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ADHD in the News - July 19, 2012
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ADHD in the News - July 19, 2012

A weekly news digest** from the National Resource Center on ADHD: A Program of CHADD

  1. Long-Term ADHD Drug Use Appears Safe (ScienceDaily, July 18, 2012)

    Drugs used to treat Attention Deficit Hyperactivity Disorder (ADHD) do not appear to have long-term effects on the brain, according to new animal research from Wake Forest Baptist Medical Center... Findings...are published online this month in the journal Neuropsychopharmacology..." Full Story

  2. Experts Share Solutions to Their ADHD Obstacles (PsychCentral, July 19, 2012)

    Some symptoms of attention deficit hyperactivity disorder (ADHD) can easily turn everyday activities into obstacles in life. (For instance, if you're constantly distracted, it may be difficult to get work done at your job.) But that doesn't mean that they have to remain hurdles and hamper your days. The key is to forget what works for people without ADHD and find the tools and techniques that work for you. Below, several coaches and clinicians who both specialize in and suffer from ADHD share their biggest challenges and the successful strategies they use..." Full Story

  3. Ritalin May Help Alzheimer's Patients, Too (ABC News, July 18, 2012)

    "Ritalin, a drug most often used for attention deficit disorders in the very young, may hold promise for a very different set of patients - the predominantly old group of patients who suffer with Alzheimer's. Apathy - simply put, a lack of interest or motivation - is an under-recognized problem in patients suffering from Alzheimer's disease. Over 70 percent of patients with Alzheimer's suffer from apathy as the illness progresses over the course of five years...The international multi-center study, funded by the National Institute on Aging, looks at using the stimulant medication methylphenidate, commonly known as Ritalin, to treat symptoms of apathy in some patients with Alzheimer's disease..." Full Story

  4. Learn Valuable Tips and Techniques to Succeed with ADHD from Leading World Authors and Experts at Free Telesummit (PR.com, July 19, 2012)

    "Brand new telesummit gathers 9 ADHD experts to show people with ADHD how to maximize their potential and natural talents to succeed with ADHD...Held July 23-27, 2012, the Succeed with ADHD Telesummit covers such topics as goal setting to help manage your day-to-day life and reduce the overwhelm; creating better relationships (how to keep promises and be a more connected parent) and understanding your brain chemistry and how medication works in your body. Attendees can log into the summit via the computer or call in by phone to learn powerful techniques for greater mental stamina, organization, task completion and getting stuff done..." Full Story

  5. Do Meds Reduce the Risk of Being Bullied - or Increase It? (PsychCentral, July 17, 2012)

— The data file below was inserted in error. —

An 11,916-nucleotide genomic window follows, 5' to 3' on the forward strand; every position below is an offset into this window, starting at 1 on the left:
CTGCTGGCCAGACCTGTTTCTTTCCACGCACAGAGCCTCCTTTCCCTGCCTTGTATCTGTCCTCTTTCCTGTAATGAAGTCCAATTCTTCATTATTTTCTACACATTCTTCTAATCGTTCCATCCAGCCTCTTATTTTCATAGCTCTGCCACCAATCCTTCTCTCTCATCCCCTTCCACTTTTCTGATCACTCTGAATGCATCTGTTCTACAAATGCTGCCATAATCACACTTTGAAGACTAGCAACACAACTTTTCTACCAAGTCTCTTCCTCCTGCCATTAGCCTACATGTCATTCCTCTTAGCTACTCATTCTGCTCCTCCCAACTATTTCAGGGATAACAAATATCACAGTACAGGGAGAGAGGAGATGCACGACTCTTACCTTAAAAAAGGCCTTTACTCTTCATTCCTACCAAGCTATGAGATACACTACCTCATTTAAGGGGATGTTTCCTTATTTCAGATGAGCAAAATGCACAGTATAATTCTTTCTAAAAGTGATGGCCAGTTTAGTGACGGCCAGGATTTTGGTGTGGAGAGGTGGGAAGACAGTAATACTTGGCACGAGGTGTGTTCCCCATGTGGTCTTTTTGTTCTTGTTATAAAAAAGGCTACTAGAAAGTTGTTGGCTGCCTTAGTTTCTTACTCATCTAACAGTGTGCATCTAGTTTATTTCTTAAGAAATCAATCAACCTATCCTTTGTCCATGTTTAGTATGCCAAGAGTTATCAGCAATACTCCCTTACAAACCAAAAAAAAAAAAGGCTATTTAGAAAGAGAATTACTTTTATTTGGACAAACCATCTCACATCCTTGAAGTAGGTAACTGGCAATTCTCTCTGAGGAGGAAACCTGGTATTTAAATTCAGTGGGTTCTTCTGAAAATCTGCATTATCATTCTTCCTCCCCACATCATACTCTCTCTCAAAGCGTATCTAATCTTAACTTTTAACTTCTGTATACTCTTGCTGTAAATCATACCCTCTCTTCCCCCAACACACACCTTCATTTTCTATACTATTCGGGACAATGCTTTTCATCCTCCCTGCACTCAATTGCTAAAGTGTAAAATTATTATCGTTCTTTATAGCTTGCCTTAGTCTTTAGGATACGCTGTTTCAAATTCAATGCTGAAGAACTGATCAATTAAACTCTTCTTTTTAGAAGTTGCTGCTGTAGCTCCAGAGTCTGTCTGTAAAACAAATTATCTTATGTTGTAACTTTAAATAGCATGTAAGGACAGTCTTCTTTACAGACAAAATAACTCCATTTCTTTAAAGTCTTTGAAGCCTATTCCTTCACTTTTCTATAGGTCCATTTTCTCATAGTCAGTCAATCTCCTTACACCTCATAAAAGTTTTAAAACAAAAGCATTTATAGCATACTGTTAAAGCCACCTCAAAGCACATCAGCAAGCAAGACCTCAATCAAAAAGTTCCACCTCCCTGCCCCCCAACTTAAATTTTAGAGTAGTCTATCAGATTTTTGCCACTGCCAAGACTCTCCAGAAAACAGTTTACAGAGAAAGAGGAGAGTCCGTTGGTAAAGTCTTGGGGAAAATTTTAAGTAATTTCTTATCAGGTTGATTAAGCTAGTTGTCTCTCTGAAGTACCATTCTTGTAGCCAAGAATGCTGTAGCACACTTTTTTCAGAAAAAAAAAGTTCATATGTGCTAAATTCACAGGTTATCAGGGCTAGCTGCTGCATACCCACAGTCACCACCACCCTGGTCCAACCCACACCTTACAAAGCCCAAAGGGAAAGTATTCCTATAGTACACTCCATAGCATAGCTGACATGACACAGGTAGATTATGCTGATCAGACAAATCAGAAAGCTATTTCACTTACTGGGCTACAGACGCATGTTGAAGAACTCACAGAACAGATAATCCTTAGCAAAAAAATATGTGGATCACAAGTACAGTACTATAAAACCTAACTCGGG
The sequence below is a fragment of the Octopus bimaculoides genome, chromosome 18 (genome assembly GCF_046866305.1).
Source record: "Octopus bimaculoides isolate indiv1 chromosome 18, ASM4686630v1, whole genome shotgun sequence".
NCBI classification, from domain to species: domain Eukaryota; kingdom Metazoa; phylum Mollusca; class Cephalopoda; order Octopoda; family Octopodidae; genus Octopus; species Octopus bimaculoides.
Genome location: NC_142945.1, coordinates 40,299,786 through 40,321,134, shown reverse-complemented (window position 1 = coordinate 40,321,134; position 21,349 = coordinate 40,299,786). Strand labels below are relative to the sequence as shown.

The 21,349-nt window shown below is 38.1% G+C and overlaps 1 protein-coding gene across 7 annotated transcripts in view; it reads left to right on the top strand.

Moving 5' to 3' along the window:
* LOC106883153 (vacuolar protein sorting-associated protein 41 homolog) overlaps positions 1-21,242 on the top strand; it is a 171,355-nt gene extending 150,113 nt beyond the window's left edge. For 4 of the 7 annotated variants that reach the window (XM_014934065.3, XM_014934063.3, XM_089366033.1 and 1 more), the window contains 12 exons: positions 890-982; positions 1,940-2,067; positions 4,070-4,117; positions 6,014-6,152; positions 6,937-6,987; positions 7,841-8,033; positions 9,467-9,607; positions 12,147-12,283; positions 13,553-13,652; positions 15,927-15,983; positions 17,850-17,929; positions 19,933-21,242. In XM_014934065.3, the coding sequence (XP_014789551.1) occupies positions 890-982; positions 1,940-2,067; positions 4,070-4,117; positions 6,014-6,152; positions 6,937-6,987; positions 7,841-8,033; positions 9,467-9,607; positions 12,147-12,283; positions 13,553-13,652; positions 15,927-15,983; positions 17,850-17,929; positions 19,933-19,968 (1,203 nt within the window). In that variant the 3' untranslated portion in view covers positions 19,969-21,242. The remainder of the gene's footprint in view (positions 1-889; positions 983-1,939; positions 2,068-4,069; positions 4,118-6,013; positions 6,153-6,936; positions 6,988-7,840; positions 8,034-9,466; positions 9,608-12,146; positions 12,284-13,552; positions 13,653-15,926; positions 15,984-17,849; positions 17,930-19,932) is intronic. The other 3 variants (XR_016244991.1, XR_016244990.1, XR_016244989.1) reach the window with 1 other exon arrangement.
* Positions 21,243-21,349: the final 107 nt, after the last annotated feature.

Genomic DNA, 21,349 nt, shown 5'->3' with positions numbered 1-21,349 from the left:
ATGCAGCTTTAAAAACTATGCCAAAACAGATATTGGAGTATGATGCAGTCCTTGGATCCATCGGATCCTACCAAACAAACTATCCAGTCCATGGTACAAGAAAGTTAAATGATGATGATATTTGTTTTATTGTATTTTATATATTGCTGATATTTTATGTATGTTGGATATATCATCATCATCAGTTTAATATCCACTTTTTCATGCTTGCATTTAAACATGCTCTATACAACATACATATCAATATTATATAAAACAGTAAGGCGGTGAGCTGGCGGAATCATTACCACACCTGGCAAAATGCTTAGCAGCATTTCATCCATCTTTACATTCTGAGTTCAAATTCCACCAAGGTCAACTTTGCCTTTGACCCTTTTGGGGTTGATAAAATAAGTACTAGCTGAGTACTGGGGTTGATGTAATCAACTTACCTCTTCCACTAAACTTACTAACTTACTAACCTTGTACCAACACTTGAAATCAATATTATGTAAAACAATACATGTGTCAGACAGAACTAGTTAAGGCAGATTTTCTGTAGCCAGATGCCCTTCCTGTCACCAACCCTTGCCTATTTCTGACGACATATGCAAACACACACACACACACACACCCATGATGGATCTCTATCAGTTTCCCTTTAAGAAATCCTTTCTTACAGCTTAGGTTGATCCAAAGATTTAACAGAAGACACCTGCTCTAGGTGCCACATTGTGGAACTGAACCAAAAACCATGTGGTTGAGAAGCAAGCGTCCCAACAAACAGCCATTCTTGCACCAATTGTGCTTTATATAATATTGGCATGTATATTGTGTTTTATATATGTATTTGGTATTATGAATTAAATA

"How does taking psychiatric meds affect the likelihood of kids being bullied? Do the drugs enhance kids' self-esteem and behavior so that they're less likely to be picked on? Or do kids get teased because they take meds?...Unfortunately, as is the case for many topics related to the impact of psychiatric meds on children's lives, these kinds of studies are lacking. Still, researchers and doctors have turned up some interesting preliminary findings, especially regarding kids with ADHD - who studies have found have a higher likelihood of being picked on, probably due to their behavior problems..." Full Story

  6. New Warning for ADHD Drug (dailyRx, July 16, 2012)

    "The ADHD medication, Strattera (atomoxetine), received new safety warning labels from the Food and Drug Administration (FDA) in June. The new labels warn that people with severe heart conditions should avoid taking Strattera because it can cause increases in heart rate and blood pressure..." Full Story

  7. Getting from Point A to Point C with ADHD (Huffington Post, July 17, 2012)

    "According to professional organizer Judith Kolberg, anything we plan in life has three parts, one of which we often forget. First, we need to prepare (A). Second, we need to act (B). And then third, we need to complete what we started (C). Often on a busy day we leave off the last step. We get through, or partially through, the middle and move on with our lives...Having ADHD may mean missing the third step even more often than the rest of the world..." Full Story


**Disclaimer: Neither CHADD, the National Resource Center on ADHD, nor the Centers for Disease Control and Prevention endorses, supports, represents or guarantees the truthfulness, accuracy, or reliability of any included articles nor endorses any opinions expressed in any articles included in ADHD in the News. CHADD and the National Resource Center on ADHD merely provide access to such content as a service to you.


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